Listening to the voice of the customer


A good understanding and description of the voice voice-of-customer-273672-edited.pngof the customer is necessary but this doesn’t mean doing exactly as the customer says.

There are many difficulties connected to properly understanding what the customer actually wants. For example, many customers express their needs by suggesting technical solutions. This doesn’t mean that just that particular solution is the best one or even that it is the one that will satisfy the customer at the end of the day. Customers also express only a portion of their needs, leaving much unsaid. Only doing what the customer says or merely following to the letter the contents of the specification is therefore no guarantee that the customer will be satisfied with the new product.

Nowadays lowering costs is not a strategy but a minimum requirement. It’s not something that even needs discussing because it always has to be done. The interesting issue instead is how to increase customer benefits. What will make the customer think that your new product is superior to your competitors’ product? What will make the customer want to pay 20% more for your product compared to your competitors’ product? What will make the customer become a loyal customer to your organisation? The answer to these questions is never only about low price. 


The gathering and documentation of the true voice of the customer must be done within a systematic and reliable process if a credible final result is to be achieved. We recommend doing this by using a process made up of several subsequent interactions with the customer. The first loop in this process include visiting selected customers in the targeted segment and carrying out in-depth interviews. These interviews are based on open-ended questions where the customer is encouraged to share his/her experiences and thoughts about the present situation and future needs. The aim is to give the product team a deeper insight into both the context in which the new product is to be used and also the customer’s needs and way of thinking. It is therefore absolutely essential that these visits also include members of the product development team. In many cases these visits and interviews will unmask information that was previously unknown, even to the most experienced development engineer.

The two best means of assistance during these visits are a voice recorder and digital camera, if the customer permits their usage. If used in a methodical manner these aids can help create a priceless bank of information.

No matter which need is analysed there will be customers who believe that a particular need is the most important of all and other customers who believe the same need to be of little or no importance. The second loop of interaction with the customer is therefore focused on having him/her prioritise between different needs and benchmark how well existing offerings on the market fulfill these needs. Pinning down the needs of the customer is therefore about locating the centre of gravity, finding those needs that unite customers rather than those that divide them. It is about finding the needs around which you can create a differentiated product that will be perceived as having unrivaled customer value.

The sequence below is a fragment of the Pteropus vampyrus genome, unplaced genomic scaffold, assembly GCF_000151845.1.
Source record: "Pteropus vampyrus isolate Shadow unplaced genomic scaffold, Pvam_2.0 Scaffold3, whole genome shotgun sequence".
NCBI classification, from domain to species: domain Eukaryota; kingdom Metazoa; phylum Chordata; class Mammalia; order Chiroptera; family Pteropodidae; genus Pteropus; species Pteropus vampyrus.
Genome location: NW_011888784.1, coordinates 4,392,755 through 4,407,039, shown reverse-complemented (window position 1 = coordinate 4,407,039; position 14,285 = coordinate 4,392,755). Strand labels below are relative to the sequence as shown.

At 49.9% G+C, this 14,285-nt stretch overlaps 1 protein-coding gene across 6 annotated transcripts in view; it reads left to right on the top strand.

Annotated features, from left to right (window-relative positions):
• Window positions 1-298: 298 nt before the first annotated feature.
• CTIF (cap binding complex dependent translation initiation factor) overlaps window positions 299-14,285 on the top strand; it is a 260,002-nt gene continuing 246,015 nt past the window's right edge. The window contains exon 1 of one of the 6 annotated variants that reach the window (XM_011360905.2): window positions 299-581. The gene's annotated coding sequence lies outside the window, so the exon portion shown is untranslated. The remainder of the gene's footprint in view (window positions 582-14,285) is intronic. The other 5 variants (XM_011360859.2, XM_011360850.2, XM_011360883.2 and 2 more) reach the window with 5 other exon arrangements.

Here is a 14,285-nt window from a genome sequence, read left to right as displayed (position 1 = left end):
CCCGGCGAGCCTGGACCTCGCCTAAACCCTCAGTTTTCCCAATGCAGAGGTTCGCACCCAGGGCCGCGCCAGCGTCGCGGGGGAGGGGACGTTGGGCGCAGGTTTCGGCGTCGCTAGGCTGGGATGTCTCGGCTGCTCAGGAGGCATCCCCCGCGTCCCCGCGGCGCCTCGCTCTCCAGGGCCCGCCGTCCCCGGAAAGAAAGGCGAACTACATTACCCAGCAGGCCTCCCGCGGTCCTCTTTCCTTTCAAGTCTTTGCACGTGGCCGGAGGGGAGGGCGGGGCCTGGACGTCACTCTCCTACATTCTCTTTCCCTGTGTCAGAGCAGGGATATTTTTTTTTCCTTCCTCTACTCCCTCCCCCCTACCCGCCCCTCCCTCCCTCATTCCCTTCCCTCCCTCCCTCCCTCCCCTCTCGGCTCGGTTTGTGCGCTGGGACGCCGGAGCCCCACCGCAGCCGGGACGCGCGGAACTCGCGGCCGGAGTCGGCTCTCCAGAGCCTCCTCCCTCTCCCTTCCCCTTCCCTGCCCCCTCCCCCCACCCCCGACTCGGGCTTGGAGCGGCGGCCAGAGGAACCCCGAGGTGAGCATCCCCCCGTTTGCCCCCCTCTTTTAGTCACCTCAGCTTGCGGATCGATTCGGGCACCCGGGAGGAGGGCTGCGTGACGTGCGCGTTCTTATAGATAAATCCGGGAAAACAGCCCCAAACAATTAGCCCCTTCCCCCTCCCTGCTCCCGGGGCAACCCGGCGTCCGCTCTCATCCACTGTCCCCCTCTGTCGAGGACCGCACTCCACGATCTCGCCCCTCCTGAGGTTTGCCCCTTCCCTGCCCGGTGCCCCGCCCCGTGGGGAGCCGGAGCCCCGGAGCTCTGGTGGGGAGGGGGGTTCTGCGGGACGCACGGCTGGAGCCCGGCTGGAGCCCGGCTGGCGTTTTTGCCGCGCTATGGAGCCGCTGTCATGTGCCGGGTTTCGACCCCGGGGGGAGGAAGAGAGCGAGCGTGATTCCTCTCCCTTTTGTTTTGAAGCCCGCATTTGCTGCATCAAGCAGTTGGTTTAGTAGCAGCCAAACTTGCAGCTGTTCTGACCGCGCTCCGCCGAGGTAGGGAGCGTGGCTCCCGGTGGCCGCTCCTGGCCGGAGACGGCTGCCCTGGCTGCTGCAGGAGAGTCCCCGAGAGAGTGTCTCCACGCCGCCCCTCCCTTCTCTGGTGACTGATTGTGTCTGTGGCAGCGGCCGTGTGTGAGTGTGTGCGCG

As well as spoken needs, the customer also has hidden or unspoken needs which should also be pinpointed and taken into consideration. Unspoken needs can be of two types: needs that the customer takes for granted and needs that the customer does not believe, know or understand the product can satisfy. The final conclusion is therefore that the customer must be involved in the development process but that this alone is not sufficient to guarantee that results achieved will provide a complete and proper picture of customer needs.

With a good understanding of the customer’s situation, way of thinking, history, business, spoken and unspoken need as well as how well the existing offers on the market fulfill these needs, a strategy for continued development work can be produced. This provides a clear focus in strategies or projects and gives recommendations on which areas require a concentration of resources in order to make headway. The information will form the foundation for a new offering with unrivaled customer value and you will often need to refer back to it in order to make the right decision. It will hopefully help keep the true and complete voice of the customer alive throughout your organisation or in the development projects and guide the way to a successful business.

To learn more about Voice of the customer, Ulf Bengtzelius and ValueModel will give a speech at  The Value Driven Product Management conference in November, check it out!

Value Driven Product Management

About The Author

Ulf Bengtzelius is a Senior Partner at Value Model Arusid AB. Ulf has a Ph.D. in physics with a broad experience in Product Development, Leadership, Marketing and Process Development. He introduced and implemented the Swedish ”Value Model” as the model for organic growth for ITT Industries worldwide with great success. Ulf will together with Hanna Lindh from Atlas Copco share their experience from implementing and working with Voice of the Customer.